Government considering action over 'buy now, pay later' services

The Government is considering taking action over 'buy now, pay later' services.

The public is being urged to share their experience using the likes of Afterpay, which lets shoppers buy things immediately and pay for them later, in split amounts. 

The modern form of a traditional lay-buy falls outside most financial law, but a crackdown is on the cards. 

The satisfaction of shopping is made easier by using buy-now pay-later services, but for some it's made spending money you don't have too easy. 

"We don't want people taking on unaffordable or unsustainable debt - that is something we've had reports on," Commerce and Consumer Affairs Minister David Clark tells Newshub.

If you're one of the 500,000 Kiwis using the likes of Afterpay, Laybuy or ZipPay, the Government wants to hear from you. 

"We want to understand exactly what is happening in this rapidly changing landscape so we can make any interventions we need to," Clark says.

The most extreme intervention the Minister is considering, is forcing 'buy now, pay later' companies to be subject to financial laws.

These services currently fall outside of the law because they don't charge interest, only late fees.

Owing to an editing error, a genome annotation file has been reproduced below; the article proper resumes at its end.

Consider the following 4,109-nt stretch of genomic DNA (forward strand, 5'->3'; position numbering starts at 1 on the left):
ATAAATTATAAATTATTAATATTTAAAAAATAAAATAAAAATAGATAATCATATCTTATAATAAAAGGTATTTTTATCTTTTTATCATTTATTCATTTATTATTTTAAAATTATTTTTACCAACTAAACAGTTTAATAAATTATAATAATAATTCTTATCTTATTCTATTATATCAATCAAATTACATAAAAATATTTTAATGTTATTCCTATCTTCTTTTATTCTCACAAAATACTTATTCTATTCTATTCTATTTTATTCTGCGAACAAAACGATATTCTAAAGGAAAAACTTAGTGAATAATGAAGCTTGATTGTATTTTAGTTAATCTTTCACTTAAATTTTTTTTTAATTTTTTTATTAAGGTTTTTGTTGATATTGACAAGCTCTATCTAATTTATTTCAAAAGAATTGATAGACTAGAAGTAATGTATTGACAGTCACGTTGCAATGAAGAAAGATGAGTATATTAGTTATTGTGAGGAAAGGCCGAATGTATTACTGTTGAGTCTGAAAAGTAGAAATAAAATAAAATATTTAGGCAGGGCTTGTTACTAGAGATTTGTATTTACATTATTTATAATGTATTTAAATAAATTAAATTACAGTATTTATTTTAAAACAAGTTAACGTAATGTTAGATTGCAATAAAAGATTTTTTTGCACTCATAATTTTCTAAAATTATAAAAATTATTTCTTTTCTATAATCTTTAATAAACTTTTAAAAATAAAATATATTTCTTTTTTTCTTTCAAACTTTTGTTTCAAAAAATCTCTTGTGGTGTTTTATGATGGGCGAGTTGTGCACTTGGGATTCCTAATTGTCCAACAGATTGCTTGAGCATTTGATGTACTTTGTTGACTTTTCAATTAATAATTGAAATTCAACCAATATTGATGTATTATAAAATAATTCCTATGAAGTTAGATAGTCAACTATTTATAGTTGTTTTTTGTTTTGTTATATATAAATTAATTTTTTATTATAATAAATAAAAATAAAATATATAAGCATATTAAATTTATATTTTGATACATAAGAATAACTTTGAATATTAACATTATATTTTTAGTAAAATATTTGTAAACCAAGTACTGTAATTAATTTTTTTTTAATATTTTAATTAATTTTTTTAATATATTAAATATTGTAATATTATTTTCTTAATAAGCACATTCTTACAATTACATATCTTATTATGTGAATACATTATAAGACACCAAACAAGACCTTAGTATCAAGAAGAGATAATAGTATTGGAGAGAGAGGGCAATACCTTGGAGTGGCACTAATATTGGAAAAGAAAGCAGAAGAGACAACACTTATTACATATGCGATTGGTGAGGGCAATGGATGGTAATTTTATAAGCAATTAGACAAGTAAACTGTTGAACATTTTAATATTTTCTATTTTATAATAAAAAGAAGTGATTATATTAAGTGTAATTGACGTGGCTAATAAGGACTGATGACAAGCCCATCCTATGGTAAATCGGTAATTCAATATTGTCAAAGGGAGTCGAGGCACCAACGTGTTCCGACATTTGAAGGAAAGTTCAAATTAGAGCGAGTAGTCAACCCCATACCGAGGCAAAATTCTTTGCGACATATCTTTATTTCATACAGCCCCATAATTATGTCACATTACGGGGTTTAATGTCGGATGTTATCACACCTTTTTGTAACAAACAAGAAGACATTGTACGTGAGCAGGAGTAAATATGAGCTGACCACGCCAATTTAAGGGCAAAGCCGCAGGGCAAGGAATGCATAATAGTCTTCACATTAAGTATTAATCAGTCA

AfterPay's spokesman told Newshub that it "strongly supports regulation", and it's "great to see the Government heading in this direction". 

The co-founder of Laybuy says any regulation should include "credit checking and reporting, credit limits and a financial hardship policy to help customers in hot water."

Many of their customers are already in debt. In January this year, 63 percent of people using 'buy now, pay later' services, said they were somewhat or extremely concerned about their debt levels. 

The chair of ANZ Bank, Sir John Key, is encouraging all borrowers to pay down debt. 

"Man we've gotta be careful about how much we rack up on the credit card," Key tells Newshub.

Especially as inflation increases the price of almost everything. 

"Inflation robs people of their spending," Key says. "It has a disproportionately big impact on fixed income people, like retirees, and low-income people, so inflation is never good for an economy, and it's sort of a fool's growth." 

With Christmas just around the corner, more people may turn to buy now, pay later.

"We want people to have good cheer at Christmas time, but we don't want them to wake up with a financial hangover when the tinsel comes down," Clark says.  

Because a debt headache lasts longer than the average hangover. 

Watch the full story above.